The Board of Control for Cricket in India on Saturday refuted allegations that it violated India's foreign exchange regulations while conducting the second edition of the Indian Premier League in South Africa in 2009, insisting that all the payments were "bona fide and legitimate".
Reacting to a report in the Hindu which stated that the BCCI had issued notice by the Enforcement Directorate for contravening FEMA by remitting Rs 283 crore to Cricket South Africa and paying IMG Rs 88.48 crore for services in the conduct of the IPL, the Board stated the "violation of Rs 1600 crores mentioned in the report is misleading".
"The BCCI wishes to clarify that these Show Cause Notices were issued in July 2011 and October 2011 and that the BCCI has given detailed replies refuting the charges," BCCI secretary Sanjay Patel said in a statement.
"The BCCI also wishes to clarify that the reported violation of Rs 1600 crores mentioned in the report is misleading. The total foreign exchange payments made to CSA and IMG covered by these notices were only Rs 283 crores but adding up charges of contraventions of multiple provisions of FEMA has resulted in this figure," he added.
"The BCCI reiterates that these payments were bona fide and legitimate."
The financial transactions during that edition of the IPL had kicked up in storm in South Africa as well and led to the stepping down of Cricket South Africa CEO Gerald Majola for sanctioning millions in bonus for himself and some other CSA officials.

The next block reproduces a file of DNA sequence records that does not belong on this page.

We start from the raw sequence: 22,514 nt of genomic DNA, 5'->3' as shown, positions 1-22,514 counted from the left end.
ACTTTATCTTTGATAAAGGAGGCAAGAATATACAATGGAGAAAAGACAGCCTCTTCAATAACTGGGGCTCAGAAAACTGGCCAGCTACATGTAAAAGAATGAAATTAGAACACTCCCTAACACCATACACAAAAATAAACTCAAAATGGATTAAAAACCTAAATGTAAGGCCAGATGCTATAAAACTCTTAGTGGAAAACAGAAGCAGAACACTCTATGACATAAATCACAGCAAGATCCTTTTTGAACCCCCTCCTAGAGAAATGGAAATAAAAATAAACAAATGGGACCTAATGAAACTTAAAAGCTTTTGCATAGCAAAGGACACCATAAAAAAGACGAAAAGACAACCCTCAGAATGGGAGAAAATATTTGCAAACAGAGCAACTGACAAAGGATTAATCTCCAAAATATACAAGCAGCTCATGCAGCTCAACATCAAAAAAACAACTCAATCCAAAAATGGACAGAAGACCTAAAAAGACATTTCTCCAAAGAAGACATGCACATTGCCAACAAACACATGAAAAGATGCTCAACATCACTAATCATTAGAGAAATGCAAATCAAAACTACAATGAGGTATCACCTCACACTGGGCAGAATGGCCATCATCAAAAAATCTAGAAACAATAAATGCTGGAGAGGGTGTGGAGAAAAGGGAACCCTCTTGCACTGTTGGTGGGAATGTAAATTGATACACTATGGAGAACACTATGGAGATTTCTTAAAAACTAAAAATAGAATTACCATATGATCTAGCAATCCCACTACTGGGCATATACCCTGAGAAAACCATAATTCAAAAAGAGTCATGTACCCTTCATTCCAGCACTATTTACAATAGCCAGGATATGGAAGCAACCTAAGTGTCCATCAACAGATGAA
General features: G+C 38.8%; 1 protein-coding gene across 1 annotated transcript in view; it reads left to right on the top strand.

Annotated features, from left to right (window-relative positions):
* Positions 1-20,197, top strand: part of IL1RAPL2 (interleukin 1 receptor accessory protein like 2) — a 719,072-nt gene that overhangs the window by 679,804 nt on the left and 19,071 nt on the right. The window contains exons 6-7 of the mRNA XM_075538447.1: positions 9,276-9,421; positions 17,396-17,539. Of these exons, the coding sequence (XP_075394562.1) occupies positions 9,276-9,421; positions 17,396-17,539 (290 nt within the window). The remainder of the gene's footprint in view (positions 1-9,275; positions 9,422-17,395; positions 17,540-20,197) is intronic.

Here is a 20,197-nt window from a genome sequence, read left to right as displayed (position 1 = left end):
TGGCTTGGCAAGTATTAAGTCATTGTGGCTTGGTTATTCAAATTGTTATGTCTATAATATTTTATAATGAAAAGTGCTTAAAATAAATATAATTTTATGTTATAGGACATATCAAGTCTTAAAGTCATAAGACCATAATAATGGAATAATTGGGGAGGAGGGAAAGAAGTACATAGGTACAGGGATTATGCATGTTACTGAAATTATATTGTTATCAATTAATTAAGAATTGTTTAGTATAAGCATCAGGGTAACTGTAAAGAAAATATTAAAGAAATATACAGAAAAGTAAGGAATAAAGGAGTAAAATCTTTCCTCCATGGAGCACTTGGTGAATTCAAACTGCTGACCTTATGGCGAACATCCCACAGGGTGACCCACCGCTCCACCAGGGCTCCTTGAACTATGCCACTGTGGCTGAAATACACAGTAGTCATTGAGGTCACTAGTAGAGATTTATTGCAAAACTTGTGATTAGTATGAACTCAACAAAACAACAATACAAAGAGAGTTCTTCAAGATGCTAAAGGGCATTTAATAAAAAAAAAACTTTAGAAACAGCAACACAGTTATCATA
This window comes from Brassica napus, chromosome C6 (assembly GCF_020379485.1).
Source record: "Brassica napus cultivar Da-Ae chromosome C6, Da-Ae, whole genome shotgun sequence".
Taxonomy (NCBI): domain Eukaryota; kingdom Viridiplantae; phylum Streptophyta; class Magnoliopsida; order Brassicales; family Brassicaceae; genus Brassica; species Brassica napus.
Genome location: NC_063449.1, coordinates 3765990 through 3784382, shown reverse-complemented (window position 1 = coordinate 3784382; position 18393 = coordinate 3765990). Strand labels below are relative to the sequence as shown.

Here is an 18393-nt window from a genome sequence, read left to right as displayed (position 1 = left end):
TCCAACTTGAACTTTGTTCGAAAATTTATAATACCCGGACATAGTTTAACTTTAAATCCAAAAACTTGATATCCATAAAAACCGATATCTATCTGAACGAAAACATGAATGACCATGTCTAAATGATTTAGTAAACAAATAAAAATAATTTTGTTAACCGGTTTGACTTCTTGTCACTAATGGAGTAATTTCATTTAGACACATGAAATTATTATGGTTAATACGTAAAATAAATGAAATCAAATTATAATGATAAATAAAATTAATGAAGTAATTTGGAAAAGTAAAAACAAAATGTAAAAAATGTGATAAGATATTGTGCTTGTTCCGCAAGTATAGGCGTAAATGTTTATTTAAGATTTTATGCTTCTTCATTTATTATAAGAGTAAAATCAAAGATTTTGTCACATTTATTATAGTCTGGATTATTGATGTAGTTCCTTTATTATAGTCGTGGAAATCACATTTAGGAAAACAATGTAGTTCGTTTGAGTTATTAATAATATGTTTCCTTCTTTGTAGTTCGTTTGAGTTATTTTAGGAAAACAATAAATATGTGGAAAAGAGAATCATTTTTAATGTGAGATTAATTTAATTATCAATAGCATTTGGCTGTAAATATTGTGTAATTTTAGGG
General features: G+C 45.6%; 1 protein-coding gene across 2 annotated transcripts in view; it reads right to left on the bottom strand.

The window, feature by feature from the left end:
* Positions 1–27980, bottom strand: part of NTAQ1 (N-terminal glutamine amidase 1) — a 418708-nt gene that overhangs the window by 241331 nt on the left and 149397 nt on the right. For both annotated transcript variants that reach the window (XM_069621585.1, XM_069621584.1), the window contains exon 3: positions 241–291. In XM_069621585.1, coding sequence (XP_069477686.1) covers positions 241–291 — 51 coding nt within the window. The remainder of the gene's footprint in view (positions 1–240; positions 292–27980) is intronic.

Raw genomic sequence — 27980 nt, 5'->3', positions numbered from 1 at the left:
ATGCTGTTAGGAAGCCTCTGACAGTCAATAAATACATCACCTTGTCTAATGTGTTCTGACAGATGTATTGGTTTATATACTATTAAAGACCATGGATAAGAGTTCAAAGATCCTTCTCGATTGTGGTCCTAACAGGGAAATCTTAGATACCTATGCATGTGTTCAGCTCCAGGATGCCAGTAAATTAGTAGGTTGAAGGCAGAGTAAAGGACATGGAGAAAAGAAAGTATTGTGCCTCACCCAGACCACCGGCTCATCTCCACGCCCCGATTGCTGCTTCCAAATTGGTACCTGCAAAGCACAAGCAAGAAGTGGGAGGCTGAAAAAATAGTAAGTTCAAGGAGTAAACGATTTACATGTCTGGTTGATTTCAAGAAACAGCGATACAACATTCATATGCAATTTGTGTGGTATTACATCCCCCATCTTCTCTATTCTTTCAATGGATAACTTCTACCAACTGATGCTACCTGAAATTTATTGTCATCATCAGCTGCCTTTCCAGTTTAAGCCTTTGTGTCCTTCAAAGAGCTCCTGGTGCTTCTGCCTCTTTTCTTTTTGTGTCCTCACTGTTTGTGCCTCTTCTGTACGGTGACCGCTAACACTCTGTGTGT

Justifying the payments made to IMG, Patel said the company had been hired to provide "expert assistance" in conducting the IPL as per the international standards.
"IPL 2 was shifted to South Africa in 2009, since the Government of India was unable to make the necessary security arrangements since its forces were deployed for election duty," he recalled.
"Rather than cancel IPL 2, which would have led to loss of prestige for India as a cricketing nation and led to loss of foreign exchange income by way of telecast rights, the BCCI shifted the tournament to South Africa," Patel explained.
Patel said the agreement with Cricket South Africa was made "in accordance with a well-established ICC practice by which the host country association organises international matches on a cost plus basis".
"CSA had organised such matches for ICC in the past. The BCCI has organised matches for ICC in India on the same basis," he asserted.
Patel said the BCCI, in its reply to ED, has pointed out that these transactions led to increased foreign exchange for India and that the BCCI had been professionally advised that these remittances were "current account transactions" that did not require prior approval of RBI.
"Further these remittances were made through an Authorised Dealer viz. a Nationalised Bank that is licensed by the RBI to conduct foreign exchange transactions after furnishing all the required documents and information called for, none of which is alleged to be false," he said.
"The BCCI has pointed out that there is no allegation that these remittances benefited any individual, or that there was loss of foreign exchange for India.
"The BCCI reiterates that it is committed to the highest standards of compliance with all Indian laws and regulations and is confident that its stand would be upheld," Patel added.